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Coffee House

Peers launch bid to neuter controversial ‘stateless’ plan in Immigration Bill

28 March 2014

12:44 PM

28 March 2014

12:44 PM

Remember that rather curious change to the Immigration Bill that would render foreign-born terror suspects ‘stateless’ that ministers managed to sneak through while most MPs were in a tizz about Dominic Raab? Well, it’s facing its first major battle in the House of Lords soon, with a group of peers tabling an amendment which would in effect neuter it or spark a row in the Commons.

The new clause, tabled by crossbenchers Lord Pannick and Lord Brown, Lib Dem former Director of Public Prosecutions Lord Macdonald and Labour’s Baroness Smith, proposes setting up a committee of MPs and peers to consider whether the stateless policy should go ahead.

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This proposal is the sort of thing that peers love because it sounds nice and reasonable and as though it is allowing more time for deep consideration and scrutiny of a proposal. Which makes it the sort of thing that ministers, keen to get the darned thing on the statute books, hate as it slows everything up. It also has two respected crossbenchers in Brown and Pannick – and Brown could well encourage some Toryish votes along with him – and an expert in Macdonald. Peers were not particularly satisfied by the explanations the government offered at report stage – and Lord Taylor of Holbeach who offered the explanations didn’t seem that happy either, telling the Lords that ‘I apologise for not answering all the questions but I have done my best’.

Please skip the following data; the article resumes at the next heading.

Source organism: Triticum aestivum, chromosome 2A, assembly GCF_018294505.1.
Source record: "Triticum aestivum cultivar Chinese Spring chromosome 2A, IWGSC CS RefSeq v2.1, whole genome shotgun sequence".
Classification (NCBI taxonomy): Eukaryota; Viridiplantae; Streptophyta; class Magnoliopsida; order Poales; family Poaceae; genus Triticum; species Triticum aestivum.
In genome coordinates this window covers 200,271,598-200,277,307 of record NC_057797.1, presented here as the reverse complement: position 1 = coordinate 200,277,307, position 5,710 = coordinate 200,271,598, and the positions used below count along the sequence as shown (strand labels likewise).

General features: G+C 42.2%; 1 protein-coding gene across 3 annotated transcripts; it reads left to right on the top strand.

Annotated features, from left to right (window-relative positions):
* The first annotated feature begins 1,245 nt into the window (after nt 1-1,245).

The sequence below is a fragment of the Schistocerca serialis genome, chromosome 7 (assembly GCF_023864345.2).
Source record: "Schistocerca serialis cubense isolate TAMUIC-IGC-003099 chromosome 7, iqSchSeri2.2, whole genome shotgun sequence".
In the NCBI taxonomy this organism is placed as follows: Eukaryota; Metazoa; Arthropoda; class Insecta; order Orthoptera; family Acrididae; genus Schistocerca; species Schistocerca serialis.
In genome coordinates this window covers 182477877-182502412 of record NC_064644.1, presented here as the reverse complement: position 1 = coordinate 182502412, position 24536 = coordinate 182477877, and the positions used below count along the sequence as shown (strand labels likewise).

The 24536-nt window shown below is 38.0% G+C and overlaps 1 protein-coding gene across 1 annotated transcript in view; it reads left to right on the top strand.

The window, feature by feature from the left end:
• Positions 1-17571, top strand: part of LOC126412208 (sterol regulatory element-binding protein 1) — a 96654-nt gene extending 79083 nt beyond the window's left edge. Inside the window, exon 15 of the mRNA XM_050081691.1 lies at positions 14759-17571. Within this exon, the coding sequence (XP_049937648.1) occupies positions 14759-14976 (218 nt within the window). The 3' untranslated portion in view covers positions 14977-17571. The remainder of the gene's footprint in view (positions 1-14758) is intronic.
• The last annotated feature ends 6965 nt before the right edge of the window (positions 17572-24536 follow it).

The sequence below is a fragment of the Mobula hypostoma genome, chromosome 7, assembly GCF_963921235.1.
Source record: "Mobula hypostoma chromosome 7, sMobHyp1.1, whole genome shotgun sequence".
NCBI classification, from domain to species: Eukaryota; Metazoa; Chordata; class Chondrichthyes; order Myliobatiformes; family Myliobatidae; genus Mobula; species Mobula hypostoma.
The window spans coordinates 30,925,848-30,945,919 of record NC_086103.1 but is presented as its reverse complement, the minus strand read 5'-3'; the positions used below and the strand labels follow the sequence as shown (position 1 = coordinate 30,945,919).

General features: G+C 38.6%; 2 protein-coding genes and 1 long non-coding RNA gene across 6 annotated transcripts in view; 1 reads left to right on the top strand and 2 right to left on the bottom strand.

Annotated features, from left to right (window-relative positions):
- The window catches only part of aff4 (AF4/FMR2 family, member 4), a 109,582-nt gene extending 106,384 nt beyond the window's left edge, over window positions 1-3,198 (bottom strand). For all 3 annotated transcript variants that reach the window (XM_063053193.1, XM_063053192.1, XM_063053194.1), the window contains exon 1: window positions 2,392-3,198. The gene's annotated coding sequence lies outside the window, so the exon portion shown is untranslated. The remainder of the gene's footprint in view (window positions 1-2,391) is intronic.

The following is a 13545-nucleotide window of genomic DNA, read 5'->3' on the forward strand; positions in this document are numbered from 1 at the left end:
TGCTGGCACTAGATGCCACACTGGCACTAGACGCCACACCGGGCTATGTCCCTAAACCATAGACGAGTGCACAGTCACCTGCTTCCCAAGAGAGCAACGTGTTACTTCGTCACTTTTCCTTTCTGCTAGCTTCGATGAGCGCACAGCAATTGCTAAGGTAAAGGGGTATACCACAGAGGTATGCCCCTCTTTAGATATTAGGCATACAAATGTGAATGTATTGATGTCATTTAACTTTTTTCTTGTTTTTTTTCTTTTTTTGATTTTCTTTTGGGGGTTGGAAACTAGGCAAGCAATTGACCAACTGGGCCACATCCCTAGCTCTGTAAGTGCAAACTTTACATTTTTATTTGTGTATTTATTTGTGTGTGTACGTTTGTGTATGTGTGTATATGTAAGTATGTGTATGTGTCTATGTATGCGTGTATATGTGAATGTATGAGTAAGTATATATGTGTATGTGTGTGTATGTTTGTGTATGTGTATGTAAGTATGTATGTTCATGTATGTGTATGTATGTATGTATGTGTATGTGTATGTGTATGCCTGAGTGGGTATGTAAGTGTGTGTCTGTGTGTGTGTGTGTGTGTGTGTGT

Labour will whip its peers to support the measure too. I understand that the party will also try to amend any government amendments which try to duck the issue. The clause will be debated at report stage of the Bill on 7 April, and ministers will need to get cracking to avoid this amendment passing so that it doesn’t return to the Commons, where many MPs were most unsettled by the proposal which they felt bounced into supporting. The last thing the Coalition needs is another row about immigration when so little is going on in Parliament.

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